Jurassic Media 

Memes are a beautiful thing. As I found myself struggling to grasp the concept of The Longtail Effect, I thought what better way to learn than through memes? So, this week I have created a short video which encapsulates the shift in paradigms from hit-driven legacy media to niche-driven (digital) media.

I aimed to depict the terror I’m sure many legacy media companies have in the face of new-wave  companies that are coming to take over with their infinite shelf-space and ability to provide soft (digital) products that these industrial-style companies don’t physically produce. Thus, in an attention economy where everything can be copied, companies must sell what cannot. And just like our beloved dinosaurs, companies must adapt to this Information Age, or die (before a long-tailed meteor hits them very, very hard).

Opinion: Do you find you primarily use on-demand streaming style services to consume your media (such as Netflix or Spotify) or do you prefer an old-fashioned hard copy? Comment below…

7 thoughts on “Jurassic Media 

  1. I honestly like both sides of the media (Old and new), but the problem is that some of the big companies are trying to push into the new media, but aren’t following the long tail effect. Take Disney for example where they want to start their own streaming platform with their own content https://www.nytimes.com/2017/08/24/business/disney-netflix-streaming.html?mcubz=0
    This may be smart for them to do, but this does limit to just their content alone, and not offer a wide array of different content (Netflix), and I don’t think people will want to pay for another streaming service where they can find it somewhere else for free

    Liked by 1 person

    1. Hey, thanks for your reply – I feel like the whole ‘companies must sell what cannot be copied’ thing applies here because as you said why would you pay for something you can get for free (unless of course that ‘thing’ is exclusive/better quality product). Thats so interesting that Disney would try and break into the streaming market, and I definitely agree they probably need to consider the long tail effect in order to monetise their idea.

      Liked by 1 person

  2. Hi Jasmyn,
    Awesome video! Perfectly captures this weeks’ topic. In response to your question, I rarely buy DVD’s anymore, I usually stream on Netflix or just torrent. If it’s one of my favourite shows I will go out and buy the physical product to support the producers. However, I’m the opposite when it comes to books – I refuse to read e-Books, I have to have the real thing (not sure why). Here’s an article arguing that books are here to stay https://thewire.in/74837/printed-books-non-death-here-to-stay/

    Liked by 1 person

    1. Hey, I definitely agree – I think it comes down to wanting to enjoy art in its ‘purest’ form. I also refuse to read e-books and even have to print university readings (sorry trees) because the whole experience of reading a book is reading from a physical page whereas a cinematic experience is entirely digital so we may be more inclined to sacrifice quality where that’s concerned (because we get the same experience as if we had paid for it). Interesting article, thanks for sharing 🙂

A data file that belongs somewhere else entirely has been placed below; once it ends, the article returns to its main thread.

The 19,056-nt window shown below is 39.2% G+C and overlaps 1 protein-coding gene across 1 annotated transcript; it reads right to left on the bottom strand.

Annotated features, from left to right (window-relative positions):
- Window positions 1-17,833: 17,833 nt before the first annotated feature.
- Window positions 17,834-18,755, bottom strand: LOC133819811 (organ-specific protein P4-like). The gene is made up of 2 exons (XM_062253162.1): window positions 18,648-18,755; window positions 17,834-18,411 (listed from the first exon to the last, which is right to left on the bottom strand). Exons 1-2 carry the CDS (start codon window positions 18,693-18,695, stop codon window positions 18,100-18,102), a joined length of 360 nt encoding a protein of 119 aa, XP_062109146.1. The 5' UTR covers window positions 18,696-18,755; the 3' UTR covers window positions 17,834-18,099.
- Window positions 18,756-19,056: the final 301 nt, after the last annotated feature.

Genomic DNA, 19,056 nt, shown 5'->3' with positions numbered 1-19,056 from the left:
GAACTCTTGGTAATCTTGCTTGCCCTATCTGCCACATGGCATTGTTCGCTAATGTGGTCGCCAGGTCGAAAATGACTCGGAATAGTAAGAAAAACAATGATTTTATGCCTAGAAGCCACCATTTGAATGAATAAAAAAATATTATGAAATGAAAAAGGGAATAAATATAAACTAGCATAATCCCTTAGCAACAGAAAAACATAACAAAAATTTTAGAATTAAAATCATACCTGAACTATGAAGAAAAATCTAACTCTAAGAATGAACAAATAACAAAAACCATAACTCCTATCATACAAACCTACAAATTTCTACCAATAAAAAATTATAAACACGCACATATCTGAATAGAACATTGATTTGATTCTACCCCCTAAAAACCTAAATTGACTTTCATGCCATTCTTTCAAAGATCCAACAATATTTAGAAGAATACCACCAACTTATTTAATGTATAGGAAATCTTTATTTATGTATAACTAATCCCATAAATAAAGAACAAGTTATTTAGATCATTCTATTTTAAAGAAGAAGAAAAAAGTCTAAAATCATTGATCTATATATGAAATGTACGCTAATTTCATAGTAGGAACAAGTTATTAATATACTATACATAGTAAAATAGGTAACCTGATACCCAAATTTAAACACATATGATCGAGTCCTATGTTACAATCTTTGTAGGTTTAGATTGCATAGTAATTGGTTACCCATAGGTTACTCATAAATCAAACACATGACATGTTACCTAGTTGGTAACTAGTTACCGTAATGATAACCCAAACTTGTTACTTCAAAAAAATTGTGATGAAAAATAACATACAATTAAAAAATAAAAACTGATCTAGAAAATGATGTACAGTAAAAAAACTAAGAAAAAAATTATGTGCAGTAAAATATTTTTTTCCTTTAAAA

Liked by 1 person

  3. I’m on the fence about it. I feel like one of the factors that I always take into account when deciding weather to stream is quality.
    Sure, I can watch unreleased movies in Australia but it seriously sacrifices the quality and the experience is hardly enjoyable. It makes it really hard to fully enjoy a movie.
    Music on disc is usually in a lossless file format, meaning the sound-quality is superior than to that of Spotify, as they compress the audio when its uploaded, making CD’s my preferable music platform when it’s affordable, which is a whole debate on itself.
    Same when referring to cinema. Going to the movies is an experience in and of itself which is why I believe cinemas have lasted longer than rental companies such as Blockbuster.

    This video explains in a comedic way my opinions on Blockbuster, movie rentals and the market differences (explicit language)

    Liked by 1 person

  4. Hey, thanks for sharing that video. I had never even considered audio quality before (maybe my non-musical ear doesn’t know the difference). And I guess in the end we are still paying for these streaming services so should we demand the same quality we would get from a physical copy? (Or is this why the streaming services are heavily discounted?)

    Like

  5. Hey, really liked the post.

    Regarding your question at the end, I think I’ve pretty much become someone who only streams movies and music these days, as it’s so much easier. Like, there are days where I can sit and watch a whole season of a show from my bed and never even have to get out to change the DVD like I used to. In fact, the only physical media I collect these days is vinyl records, and they’re more of a collectors item than anything.

    Cheers!

    Liked by 1 person

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